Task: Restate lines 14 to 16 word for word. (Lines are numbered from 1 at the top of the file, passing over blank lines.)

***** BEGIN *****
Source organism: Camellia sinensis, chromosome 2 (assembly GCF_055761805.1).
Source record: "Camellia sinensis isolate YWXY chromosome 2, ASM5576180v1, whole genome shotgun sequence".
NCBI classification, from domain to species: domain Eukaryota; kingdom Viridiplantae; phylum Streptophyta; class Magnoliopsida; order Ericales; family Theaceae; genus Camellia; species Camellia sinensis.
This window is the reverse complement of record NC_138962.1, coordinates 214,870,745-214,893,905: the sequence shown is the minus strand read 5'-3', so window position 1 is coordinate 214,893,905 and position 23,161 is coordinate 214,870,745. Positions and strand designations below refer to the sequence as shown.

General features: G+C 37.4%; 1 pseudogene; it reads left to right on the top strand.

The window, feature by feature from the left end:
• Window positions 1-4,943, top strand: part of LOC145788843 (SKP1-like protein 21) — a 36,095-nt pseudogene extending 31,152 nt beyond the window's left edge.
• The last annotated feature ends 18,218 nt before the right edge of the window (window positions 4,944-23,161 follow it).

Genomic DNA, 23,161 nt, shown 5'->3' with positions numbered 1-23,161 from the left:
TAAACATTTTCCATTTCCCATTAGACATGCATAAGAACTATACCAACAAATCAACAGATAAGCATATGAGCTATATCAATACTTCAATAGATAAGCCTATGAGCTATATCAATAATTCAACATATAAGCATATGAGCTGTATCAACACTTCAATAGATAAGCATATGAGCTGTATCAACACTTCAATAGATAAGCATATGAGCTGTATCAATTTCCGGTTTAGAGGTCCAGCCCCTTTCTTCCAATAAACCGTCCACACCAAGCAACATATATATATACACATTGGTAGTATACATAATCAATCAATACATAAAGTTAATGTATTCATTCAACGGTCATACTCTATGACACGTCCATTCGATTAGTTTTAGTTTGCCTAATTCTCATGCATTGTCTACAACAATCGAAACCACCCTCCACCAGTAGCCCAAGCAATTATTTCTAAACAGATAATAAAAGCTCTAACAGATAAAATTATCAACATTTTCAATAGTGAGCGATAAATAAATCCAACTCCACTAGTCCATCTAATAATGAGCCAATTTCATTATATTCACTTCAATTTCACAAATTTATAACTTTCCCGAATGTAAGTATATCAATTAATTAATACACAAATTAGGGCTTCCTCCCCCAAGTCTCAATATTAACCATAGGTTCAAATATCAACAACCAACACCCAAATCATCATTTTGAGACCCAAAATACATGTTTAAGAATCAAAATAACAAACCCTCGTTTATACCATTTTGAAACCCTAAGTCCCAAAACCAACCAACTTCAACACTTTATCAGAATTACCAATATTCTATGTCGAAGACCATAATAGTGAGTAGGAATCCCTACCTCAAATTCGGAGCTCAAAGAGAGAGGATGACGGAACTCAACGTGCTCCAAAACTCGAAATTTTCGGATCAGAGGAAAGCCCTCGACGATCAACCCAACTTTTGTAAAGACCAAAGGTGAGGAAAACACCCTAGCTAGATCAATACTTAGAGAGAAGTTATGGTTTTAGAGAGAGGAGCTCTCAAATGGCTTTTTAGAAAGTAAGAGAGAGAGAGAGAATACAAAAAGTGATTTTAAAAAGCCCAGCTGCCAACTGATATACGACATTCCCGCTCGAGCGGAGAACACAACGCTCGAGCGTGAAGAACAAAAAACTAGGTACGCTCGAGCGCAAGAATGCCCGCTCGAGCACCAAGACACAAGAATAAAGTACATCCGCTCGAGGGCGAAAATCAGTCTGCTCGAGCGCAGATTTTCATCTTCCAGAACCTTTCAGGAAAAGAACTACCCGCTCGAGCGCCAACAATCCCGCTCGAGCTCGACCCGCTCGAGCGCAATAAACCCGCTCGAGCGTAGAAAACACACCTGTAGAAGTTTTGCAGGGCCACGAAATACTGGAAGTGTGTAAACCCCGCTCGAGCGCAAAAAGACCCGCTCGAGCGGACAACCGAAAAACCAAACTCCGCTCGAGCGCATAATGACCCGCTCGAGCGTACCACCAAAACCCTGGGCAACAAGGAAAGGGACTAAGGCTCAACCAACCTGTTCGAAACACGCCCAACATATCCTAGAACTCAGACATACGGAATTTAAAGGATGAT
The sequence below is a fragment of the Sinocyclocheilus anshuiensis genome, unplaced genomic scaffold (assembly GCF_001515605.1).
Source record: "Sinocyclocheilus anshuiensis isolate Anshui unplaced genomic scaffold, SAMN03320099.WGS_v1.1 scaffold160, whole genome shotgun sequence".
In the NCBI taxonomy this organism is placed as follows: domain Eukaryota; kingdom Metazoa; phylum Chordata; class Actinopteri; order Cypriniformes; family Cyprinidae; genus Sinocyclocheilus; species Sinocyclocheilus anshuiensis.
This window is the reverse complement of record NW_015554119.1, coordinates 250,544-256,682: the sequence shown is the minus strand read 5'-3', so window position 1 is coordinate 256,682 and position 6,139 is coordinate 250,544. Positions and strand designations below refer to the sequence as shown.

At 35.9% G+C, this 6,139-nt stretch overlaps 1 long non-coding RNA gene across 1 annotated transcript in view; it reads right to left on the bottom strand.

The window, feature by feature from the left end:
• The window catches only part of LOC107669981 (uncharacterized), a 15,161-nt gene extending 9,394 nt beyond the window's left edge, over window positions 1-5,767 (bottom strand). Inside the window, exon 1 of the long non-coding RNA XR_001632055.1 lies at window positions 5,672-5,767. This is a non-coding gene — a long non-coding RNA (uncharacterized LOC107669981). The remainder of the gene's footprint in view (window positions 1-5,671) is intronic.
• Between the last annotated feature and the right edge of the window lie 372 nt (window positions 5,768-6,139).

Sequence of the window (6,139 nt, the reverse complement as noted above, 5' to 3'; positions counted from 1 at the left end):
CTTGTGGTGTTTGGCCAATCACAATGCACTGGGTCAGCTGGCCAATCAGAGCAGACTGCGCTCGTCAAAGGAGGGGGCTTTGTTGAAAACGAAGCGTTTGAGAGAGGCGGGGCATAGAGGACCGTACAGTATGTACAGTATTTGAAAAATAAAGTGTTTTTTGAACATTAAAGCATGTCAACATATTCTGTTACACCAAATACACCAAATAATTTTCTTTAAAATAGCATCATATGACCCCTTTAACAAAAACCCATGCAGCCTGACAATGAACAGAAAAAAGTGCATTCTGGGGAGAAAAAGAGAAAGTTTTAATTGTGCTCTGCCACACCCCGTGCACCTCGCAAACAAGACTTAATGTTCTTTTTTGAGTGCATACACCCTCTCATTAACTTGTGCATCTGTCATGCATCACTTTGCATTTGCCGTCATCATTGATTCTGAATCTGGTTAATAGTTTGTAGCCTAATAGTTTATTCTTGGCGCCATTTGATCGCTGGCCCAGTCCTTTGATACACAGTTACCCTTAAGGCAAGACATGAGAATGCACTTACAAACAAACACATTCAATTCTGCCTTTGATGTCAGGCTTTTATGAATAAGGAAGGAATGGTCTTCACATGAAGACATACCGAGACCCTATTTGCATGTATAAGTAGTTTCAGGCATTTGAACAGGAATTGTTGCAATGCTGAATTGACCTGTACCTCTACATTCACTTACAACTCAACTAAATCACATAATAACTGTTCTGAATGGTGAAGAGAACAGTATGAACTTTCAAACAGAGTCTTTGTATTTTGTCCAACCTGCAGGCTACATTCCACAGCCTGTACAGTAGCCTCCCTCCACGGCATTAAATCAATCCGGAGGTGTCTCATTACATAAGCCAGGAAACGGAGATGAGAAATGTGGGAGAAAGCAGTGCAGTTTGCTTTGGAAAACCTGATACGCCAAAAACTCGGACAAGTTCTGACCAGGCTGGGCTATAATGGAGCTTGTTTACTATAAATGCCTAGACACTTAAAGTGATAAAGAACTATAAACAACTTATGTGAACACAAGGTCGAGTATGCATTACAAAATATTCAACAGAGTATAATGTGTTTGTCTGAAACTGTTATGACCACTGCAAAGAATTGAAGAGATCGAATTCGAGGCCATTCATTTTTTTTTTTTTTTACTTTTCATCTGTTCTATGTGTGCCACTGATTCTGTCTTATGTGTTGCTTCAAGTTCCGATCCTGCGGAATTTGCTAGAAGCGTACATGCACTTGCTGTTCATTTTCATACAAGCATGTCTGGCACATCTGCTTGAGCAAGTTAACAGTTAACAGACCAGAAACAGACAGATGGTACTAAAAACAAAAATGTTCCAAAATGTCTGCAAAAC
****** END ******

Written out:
This window is the reverse complement of record NW_015554119.1, coordinates 250,544-256,682: the sequence shown is the minus strand read 5'-3', so window position 1 is coordinate 256,682 and position 6,139 is coordinate 250,544. Positions and strand designations below refer to the sequence as shown.

At 35.9% G+C, this 6,139-nt stretch overlaps 1 long non-coding RNA gene across 1 annotated transcript in view; it reads right to left on the bottom strand.

The window, feature by feature from the left end: